Annotation on David Abram Essay
Annotation on David Abram
David Abram wrote an essay Animism and the Alphabet, which is about how alphabets have affected human society. He talks about how alphabets have worked as a differentiation between human and nature. Socrates and Plato are used as his supporting points. I made annotations as I read this piece, and there are two lines that captured my interest. They are annotations on “ Without writing, knowledge of the diverse properties of particular animals, plants and places can be preserved only by being woven into stories…events and interactions.” (Abram, 47) and “For reading, as soon as we attend to its sensorial texture, discloses itself as a profoundly synesthetic encounter.” (51)
First of all, the quote about a versatile writing system was interesting to me, because at first I did not agree on this idea. I thought taking picture could also preserve the data. However, I soon realized that the information we can retain would be very limited with pictures. Also, observing the real piece of the subjects would be better than looking at the picture. For example, the textbooks, which give knowledge, are written in alphabets and some pictures to help readers’ understanding.
Although, learning characteristics of animals, such as a story of cicadas in the Phaedrus written by Plato but recounted by Socrates, or other materials and information through stories sounds fun to me, it would take much longer time to catch ideas than just reading the straightforwardly written information. Information is subject to replace at anytime if the future generation finds the error or additional data. If the information were written, then it can be just simply erased and replaced with the corrected one. Thus, it is the simplest and easiest way to store the reports.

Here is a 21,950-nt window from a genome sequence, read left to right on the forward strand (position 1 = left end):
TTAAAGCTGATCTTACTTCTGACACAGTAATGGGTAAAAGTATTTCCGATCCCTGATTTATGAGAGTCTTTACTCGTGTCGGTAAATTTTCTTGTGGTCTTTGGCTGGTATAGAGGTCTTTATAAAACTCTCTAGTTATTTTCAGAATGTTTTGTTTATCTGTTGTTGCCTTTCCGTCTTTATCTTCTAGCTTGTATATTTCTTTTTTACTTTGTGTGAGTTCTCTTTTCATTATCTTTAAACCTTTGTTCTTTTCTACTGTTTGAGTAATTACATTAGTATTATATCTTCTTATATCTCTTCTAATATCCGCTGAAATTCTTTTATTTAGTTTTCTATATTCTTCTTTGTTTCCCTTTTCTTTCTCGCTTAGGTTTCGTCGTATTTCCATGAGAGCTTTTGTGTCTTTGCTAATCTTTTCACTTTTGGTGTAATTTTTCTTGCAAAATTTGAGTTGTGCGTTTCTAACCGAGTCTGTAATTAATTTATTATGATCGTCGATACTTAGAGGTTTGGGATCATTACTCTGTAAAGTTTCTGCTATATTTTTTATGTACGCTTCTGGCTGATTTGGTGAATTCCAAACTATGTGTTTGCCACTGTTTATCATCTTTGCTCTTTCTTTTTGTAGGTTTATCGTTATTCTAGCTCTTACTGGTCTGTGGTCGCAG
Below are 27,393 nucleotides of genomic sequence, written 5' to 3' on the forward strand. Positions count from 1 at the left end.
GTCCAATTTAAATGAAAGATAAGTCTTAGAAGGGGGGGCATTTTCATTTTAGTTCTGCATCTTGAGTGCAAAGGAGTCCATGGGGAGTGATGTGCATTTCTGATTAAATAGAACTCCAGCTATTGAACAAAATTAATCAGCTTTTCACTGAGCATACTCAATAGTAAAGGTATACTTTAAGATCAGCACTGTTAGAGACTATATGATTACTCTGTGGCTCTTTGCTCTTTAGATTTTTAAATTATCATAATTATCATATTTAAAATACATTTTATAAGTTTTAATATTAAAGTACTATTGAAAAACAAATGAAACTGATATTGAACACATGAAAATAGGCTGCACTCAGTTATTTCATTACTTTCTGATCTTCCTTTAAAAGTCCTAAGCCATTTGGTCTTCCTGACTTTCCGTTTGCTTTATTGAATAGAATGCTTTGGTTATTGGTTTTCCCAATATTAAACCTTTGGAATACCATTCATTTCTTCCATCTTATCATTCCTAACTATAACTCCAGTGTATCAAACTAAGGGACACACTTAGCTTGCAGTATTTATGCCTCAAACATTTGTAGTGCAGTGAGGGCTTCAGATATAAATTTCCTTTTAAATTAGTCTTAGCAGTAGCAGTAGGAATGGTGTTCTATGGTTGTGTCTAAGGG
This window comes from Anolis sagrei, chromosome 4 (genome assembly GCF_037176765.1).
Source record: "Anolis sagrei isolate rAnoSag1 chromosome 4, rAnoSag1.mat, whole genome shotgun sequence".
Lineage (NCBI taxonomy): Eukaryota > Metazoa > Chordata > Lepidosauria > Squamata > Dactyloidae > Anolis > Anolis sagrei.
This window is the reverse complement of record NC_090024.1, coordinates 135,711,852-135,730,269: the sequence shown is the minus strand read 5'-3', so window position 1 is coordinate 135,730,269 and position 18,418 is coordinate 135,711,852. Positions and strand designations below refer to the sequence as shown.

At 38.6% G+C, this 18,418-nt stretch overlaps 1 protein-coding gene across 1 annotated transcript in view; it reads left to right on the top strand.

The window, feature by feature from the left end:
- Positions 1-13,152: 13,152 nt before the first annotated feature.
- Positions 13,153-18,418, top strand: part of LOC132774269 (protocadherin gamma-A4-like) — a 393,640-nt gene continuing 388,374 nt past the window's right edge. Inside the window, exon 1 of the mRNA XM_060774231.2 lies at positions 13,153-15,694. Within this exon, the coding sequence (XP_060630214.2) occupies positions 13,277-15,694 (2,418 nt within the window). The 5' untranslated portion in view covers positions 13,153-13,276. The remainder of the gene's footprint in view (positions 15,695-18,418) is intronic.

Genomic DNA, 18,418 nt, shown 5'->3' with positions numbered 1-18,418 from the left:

Second, the topic of synesthetic was also interesting. As we fall into the reading we draw pictures in our mind and slowly all of our senses activate with the reading. I have experienced this when I was reading And Then There Were None by Agatha Christie. I usually experience this when I read mysterious or thriller novels or journals such as The Diary of a Young Girl by Anne Frank. These books are very descriptive in each scene making readers to easily picture the situations in their minds.
It makes easier for me to peruse the book and keep interested, making me to want to turn to the next page to see what happens next. It was also interesting that as Abram discuss about synesthesia, he used pronoun “I” a lot. For example, on page 52, he wrote about his experience of feeling empathy by watching a stranger learning to ride a bicycle. By giving his own experience, he makes me to think of my own experience too and connect mine with his and read it with affinity.
This is what I thought and felt as I read Animism and the Alphabet by David Abram. Although I was confused when he said that the writing was influenced by animals’ behavior of leaving their tracks, as I read more, I understood his idea and thought it was interesting. The most interesting parts were how he thinks of writing system and his use of pronoun “I” and synesthesia.